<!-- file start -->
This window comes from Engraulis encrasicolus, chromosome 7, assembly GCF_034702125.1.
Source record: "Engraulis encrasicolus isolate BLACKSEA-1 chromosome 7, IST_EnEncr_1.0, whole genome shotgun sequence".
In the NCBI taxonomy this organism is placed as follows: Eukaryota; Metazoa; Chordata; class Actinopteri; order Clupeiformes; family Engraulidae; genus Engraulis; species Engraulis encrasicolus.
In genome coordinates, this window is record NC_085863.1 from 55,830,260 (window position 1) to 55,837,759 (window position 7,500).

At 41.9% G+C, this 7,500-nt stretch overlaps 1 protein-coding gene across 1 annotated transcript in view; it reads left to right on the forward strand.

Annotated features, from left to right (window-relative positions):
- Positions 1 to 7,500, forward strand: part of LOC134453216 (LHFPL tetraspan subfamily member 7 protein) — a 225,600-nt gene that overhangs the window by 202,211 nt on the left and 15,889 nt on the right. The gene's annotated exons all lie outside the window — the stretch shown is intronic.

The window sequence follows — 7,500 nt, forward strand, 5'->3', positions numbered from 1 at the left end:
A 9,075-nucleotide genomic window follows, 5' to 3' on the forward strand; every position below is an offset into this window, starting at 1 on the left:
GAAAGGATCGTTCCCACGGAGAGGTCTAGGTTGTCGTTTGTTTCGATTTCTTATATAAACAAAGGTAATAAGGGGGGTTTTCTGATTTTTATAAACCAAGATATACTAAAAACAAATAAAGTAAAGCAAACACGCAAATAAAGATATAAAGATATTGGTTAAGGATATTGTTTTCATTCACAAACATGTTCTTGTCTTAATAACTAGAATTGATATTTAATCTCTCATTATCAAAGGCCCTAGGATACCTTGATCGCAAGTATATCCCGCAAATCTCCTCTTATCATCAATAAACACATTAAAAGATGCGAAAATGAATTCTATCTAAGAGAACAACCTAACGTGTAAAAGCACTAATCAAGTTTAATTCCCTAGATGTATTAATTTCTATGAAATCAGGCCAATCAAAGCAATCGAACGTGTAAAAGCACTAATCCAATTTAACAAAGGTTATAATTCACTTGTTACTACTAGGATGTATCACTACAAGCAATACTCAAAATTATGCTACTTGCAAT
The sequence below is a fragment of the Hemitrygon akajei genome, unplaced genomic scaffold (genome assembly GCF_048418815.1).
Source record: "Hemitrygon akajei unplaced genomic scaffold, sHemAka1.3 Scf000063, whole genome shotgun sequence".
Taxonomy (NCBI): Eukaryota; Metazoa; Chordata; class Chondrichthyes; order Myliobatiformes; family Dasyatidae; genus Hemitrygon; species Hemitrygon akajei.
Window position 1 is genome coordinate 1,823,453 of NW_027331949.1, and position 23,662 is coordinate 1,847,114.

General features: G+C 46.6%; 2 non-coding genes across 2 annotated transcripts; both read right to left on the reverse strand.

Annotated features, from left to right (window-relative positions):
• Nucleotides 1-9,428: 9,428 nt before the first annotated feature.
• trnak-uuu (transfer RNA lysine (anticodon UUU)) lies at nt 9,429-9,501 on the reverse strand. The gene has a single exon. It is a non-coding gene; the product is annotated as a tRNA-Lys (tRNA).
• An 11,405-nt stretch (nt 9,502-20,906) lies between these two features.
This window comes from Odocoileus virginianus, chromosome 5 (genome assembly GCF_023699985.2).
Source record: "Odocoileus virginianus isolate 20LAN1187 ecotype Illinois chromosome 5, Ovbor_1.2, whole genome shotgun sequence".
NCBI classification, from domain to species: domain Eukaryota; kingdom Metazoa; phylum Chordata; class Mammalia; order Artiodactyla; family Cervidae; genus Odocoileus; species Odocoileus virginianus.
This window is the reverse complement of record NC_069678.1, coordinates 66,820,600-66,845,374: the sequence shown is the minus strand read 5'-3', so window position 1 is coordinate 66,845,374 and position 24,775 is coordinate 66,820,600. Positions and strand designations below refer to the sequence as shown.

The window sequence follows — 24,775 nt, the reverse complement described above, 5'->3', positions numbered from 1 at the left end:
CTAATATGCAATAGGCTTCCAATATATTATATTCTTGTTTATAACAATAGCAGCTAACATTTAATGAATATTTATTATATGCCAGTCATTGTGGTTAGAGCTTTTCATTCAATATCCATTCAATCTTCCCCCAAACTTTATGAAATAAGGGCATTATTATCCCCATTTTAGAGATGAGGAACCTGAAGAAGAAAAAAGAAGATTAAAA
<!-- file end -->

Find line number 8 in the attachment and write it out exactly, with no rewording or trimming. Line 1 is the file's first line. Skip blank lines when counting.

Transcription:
The window sequence follows — 7,500 nt, forward strand, 5'->3', positions numbered from 1 at the left end: